Newspapers, cereal boxes and empty peanut butter jars may be commonplace to the ordinary eye, but they are treasures to my artistic eye. From discarded containers to wrinkled magazines, the clear plastic bin under my family’s kitchen sink offers a surplus of supplies for my never-ending list of items to be upcycled, or repurposed as opposed to trashed.
Unfortunately, such items often find themselves awaiting slow deaths, most likely in a landfill, according to Budget Dumpster, a company offering rental dumpsters to its customers. Although Americans make up five percent of the world’s population, they produce 30 percent of its garbage, according to the Recycling Coalition of Utah. Even worse, half of the world’s plastic products see only one use before being discarded according to phys.org, a science and technology news platform for the network Science X.
Biodegradable plastics reduce greenhouse gas emissions and come without harmful ingredients such as Bisphenol A, an endocrine disruptor found in many traditional plastics. Bioplastics, however, require specific weather conditions and proper disposal to decompose well, according to the news platform Connect Us Fund. Furthermore, bioplastics may encourage littering since consumers believe they will eventually decompose as Green Home, a company dedicated to sustainable food packaging in Africa, points out.
An alternative to discarding used items is to upcycle them. Not only does upcycling reestablish the value in supposed trash, but it also saves money and reduces garbage, according to Pachamama, a global organization that promotes sustainability. Depending on the materials used, upcycled products often come at no cost to the environment because they reduce, or completely eliminate, the need for further energy and resource expenditure, according to the Green Business Network, a program under the non-profit organization Green America.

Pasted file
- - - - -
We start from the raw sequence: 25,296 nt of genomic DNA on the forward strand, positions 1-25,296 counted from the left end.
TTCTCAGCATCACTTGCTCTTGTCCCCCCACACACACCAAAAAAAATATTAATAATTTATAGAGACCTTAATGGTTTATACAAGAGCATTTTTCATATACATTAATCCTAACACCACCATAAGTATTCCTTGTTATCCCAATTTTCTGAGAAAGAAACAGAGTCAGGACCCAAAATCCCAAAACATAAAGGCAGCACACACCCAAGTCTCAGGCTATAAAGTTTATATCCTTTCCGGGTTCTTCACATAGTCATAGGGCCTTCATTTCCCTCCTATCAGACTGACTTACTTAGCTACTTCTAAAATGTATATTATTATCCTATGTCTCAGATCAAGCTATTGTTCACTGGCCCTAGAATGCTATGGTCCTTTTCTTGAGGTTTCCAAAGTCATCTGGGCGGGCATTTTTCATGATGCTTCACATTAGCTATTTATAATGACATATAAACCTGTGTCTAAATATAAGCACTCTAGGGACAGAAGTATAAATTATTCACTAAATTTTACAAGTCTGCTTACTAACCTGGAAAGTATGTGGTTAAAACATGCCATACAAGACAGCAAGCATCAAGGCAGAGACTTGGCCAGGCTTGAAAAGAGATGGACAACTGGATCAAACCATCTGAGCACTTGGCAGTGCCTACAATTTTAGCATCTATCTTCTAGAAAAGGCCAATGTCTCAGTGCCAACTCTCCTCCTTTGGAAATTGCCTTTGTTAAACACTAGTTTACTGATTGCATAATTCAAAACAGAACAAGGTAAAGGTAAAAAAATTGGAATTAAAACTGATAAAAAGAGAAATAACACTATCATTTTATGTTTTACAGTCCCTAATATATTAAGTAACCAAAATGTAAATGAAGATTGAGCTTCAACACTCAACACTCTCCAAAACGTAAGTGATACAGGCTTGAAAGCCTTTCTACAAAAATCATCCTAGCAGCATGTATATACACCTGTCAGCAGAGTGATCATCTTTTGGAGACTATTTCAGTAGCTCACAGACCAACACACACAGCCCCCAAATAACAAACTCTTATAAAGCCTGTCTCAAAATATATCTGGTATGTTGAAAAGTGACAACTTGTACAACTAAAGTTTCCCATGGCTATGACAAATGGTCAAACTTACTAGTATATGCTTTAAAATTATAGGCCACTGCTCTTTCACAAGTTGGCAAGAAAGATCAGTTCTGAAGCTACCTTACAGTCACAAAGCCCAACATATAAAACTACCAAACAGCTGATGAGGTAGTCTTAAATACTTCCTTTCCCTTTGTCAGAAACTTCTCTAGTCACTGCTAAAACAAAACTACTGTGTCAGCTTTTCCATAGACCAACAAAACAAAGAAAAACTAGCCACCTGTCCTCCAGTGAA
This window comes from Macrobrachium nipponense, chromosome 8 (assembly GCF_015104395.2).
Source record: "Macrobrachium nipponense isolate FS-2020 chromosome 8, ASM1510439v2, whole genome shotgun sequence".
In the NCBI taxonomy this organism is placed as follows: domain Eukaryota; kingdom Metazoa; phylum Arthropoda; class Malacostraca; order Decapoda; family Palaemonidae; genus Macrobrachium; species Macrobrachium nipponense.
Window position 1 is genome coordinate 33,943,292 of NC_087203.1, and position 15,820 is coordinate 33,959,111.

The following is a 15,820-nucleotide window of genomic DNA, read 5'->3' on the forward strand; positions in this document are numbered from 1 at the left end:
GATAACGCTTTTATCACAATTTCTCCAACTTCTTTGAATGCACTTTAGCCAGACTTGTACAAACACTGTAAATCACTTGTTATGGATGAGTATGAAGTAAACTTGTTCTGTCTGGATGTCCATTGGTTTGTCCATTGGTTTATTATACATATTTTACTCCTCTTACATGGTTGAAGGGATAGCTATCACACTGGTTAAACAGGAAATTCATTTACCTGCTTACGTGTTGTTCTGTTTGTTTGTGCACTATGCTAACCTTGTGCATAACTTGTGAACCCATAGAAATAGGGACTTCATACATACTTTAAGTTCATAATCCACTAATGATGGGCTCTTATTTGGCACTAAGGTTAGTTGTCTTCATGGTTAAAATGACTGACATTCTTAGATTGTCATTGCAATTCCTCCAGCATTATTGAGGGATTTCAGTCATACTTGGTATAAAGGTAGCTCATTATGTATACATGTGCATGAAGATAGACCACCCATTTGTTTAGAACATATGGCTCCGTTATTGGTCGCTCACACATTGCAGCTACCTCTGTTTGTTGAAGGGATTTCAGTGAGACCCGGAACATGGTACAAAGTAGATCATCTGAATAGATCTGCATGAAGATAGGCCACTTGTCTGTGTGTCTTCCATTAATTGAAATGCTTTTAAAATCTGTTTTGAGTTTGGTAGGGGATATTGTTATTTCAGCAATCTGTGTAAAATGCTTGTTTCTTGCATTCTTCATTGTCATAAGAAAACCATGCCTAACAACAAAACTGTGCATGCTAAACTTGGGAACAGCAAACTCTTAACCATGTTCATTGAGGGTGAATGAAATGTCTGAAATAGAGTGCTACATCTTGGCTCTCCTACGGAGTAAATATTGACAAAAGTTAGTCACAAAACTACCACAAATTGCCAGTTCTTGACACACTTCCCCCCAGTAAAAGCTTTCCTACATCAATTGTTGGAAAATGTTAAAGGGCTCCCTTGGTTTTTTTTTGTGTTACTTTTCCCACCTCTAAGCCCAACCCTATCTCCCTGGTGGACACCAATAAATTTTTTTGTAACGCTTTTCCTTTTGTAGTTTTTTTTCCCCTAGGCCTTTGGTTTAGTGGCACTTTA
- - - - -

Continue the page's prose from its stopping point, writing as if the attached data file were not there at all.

Upcycling has given me an insight to the amount of trash produced in my household alone, emphasizing the importance of conserving resources and reducing waste. By finding new uses for everyday objects, especially those that cannot be recycled, I prevent litter from disrupting the environment while encouraging others to do the same.
My interest in upcycling began around third grade when an older friend of mine introduced me to their handmade paper doll collection. After laying eyes on the intricate world of characters and furniture my friend constructed solely from cardboard boxes, paper and tape, I was hooked. I began to scour my house for cardboard to cut up and made sure to save whatever boxes shoes, birthday presents and Christmas gifts arrived in. I used the materials to craft miniature chairs, dressers and tables for my paper family. On a larger scale, I even designed houses for my cats.
My early experience designing paper dolls and crafts allowed me to develop an appreciation for used objects. I learned to see the potential in more materials, such as plastic bottles and aluminum cans. To this day, the art of brainstorming and transforming rejected items still fascinates me.
Although upcycling can appear intimidating at first, most of my creations only require basic materials such as scissors, glue or Mod Podge, making them suitable for beginners. Optional materials that add decoration and originality include stickers, tape or paint. Aside from containing a unique and thoughtful touch unparalleled by anything one might find at a store, upcycled crafts make great gifts for family and friends.
Cutouts from last month’s magazine pasted to an empty yogurt container make a perfect organizer for pens and desk clutter while a bit of thread can stitch worn out garments into anything from dust rags to hair scrunchies. With access to a wide variety of materials, I can craft a seemingly infinite list of useful items and create meaningful art, all while conserving and preventing both recyclables and non-recyclables from wasting away in landfills.
What are your favorite upcycled projects? Let us know in the comments below.